Low-risk merchants are those that pose minimal risk to their bank and process payments with traditional merchant accounts.
It’s difficult to define ‘low-risk’ merchants or outline their characteristics. Basically, a low-risk merchant is any business that isn’t classified as high-risk. The merchant’s products or services, sales methods, location, customers, and industry do not present an increased risk for the processor or bank.
It’s important to note that risk levels can fluctuate. Just because you were initially classified as low-risk is no guarantee that you’ll maintain that distinction forever. If your risk changes, your processing abilities could shift too.
Common High-Risk Industries
Your business will be evaluated on its own individual metrics. But the industry you do business in will also heavily influence your perceived risk and regulatory requirements.
The following types of businesses or industries are commonly in the high-risk category.
|Accounting and Taxes
|Gambling and Casinos
|Payday Loans and Cash Advances
|Adult Materials, Merchandise, and Services
|Gyms, Fitness, and Yoga
|Antiques and Collectables
|Health and Beauty Products
|Horoscopes and Psychic Services
|Hypnotists and Self-Hypnosis Services
|Pro Sports and Athletic Fields
|Hotels and Lodging
|Cannabis and CBD Products
|Insurance and Warranties
|Replica and Counterfeit Merchandise
|Check Cashing Services
|Cigarettes, E-cigarettes, Cigars, and Vape Shops
|Seminar and Coaching
|Continuity and Subscription Boxes
|Loan Modification Services
|SEO, SEM, and Ad Agencies
|Coins and Collectibles
|Lotteries and Sweepstakes
|Smoking Accessories and Glass
|Coupons and Rewards Points Programs
|Survivalist and Tactical Gear
|Medical Billing and Coding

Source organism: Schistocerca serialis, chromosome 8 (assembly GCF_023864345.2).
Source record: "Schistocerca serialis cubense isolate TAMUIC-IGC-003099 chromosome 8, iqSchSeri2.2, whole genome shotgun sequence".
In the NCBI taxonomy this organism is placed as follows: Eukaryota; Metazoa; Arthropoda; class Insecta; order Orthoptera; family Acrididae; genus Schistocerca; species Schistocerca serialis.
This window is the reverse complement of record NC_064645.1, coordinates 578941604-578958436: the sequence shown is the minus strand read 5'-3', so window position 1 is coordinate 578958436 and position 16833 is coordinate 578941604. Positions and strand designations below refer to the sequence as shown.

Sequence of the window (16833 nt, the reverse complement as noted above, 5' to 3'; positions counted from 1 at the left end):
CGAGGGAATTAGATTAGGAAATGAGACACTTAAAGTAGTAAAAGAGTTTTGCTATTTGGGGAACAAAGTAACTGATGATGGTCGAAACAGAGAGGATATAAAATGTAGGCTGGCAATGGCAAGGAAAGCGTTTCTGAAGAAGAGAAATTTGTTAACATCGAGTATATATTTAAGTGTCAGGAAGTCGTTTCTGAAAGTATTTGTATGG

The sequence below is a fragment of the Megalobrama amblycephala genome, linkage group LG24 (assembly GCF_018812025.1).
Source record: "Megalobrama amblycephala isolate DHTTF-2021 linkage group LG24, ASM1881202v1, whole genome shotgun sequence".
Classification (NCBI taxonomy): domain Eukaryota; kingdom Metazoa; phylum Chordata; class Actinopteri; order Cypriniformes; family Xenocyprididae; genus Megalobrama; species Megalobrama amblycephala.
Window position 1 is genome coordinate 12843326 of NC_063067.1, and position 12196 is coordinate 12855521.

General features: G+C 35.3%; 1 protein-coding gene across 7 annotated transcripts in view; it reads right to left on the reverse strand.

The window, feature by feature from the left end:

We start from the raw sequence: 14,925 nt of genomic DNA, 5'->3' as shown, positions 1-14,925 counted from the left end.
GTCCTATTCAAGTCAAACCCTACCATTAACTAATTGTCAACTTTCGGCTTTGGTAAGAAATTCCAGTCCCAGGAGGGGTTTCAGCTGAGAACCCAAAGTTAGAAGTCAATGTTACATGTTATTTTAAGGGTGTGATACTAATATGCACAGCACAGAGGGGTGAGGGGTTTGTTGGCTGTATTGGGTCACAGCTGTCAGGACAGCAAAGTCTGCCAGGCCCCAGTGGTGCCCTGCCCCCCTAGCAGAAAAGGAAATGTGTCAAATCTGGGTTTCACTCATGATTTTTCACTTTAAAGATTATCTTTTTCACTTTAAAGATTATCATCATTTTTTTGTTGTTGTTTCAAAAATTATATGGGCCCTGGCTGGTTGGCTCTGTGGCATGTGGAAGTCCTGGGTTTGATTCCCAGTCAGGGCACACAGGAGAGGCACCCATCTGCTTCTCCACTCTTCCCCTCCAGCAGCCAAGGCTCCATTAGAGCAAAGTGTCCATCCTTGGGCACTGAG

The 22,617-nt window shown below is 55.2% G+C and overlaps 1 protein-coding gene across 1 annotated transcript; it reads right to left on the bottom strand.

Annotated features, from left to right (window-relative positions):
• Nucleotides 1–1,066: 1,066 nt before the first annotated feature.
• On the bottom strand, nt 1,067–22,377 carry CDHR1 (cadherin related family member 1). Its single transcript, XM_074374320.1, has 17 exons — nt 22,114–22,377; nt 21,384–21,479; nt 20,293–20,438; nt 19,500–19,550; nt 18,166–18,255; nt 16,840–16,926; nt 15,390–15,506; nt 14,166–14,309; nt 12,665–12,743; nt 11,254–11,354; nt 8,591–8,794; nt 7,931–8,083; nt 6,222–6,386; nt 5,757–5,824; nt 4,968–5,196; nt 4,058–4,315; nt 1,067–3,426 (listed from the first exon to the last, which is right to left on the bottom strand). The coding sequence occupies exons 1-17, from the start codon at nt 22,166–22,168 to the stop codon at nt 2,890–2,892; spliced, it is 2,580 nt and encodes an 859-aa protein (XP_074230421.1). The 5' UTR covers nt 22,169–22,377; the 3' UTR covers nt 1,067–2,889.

|Debt Collection, Consolidation, Counseling, and Relief
|Membership and Recurring Billing
|Modeling and Talent Agencies
|Travel Clubs, Services, and Agencies
|Vitamin, Diet, and Supplement Sales
|Financial Consulting, Planning or Advising
|Firearms and Ammunition
|Web Design, Development, and Hosting
|Pawnbrokers an Pawn Shops
|Weapons and Ammunition
Fees for High-Risk Merchants
To compensate for potential financial losses and greater regulatory oversight, processors will typically charge high-risk businesses additional or higher-than-normal fees.
As a high-risk merchant, you can expect to pay more for:
- Setup fees
- Monthly or annual fees
- Processing fees
- Chargeback fees
- Risk monitoring fees
- Early termination fees
You may also be required to have a reserve account (upfront, capped, and rolling reserves are most common), which would impact your bottom line even further.
How to Apply for a High-Risk Merchant Account
Have you been told you’ll need high-risk merchant services? Here’s how to prepare for the application process and increase your odds of acceptance.
Not all processors work with high-risk merchants, and the ones that do usually only accept a handful of industries. Look for processors (and payment gateways) that do business with merchants in your industry, and make a list of available options.
Just because certain processors are willing to work with you doesn’t automatically mean that you’ll want to work with them.
It’s often difficult to obtain high-risk bank accounts, and some merchants become desperate. Unscrupulous individuals have recognized that these merchants are in dire straits and take advantage of the situation. They offer accounts that prey on merchants’ vulnerability with excessive fees, harsh penalties, and restrictive contracts.
Be on the lookout for these predators. Check the Better Business Bureau and online reviews for each prospective processor on your list. Look for comments on social media. Read the fine print on the terms and conditions page of the website.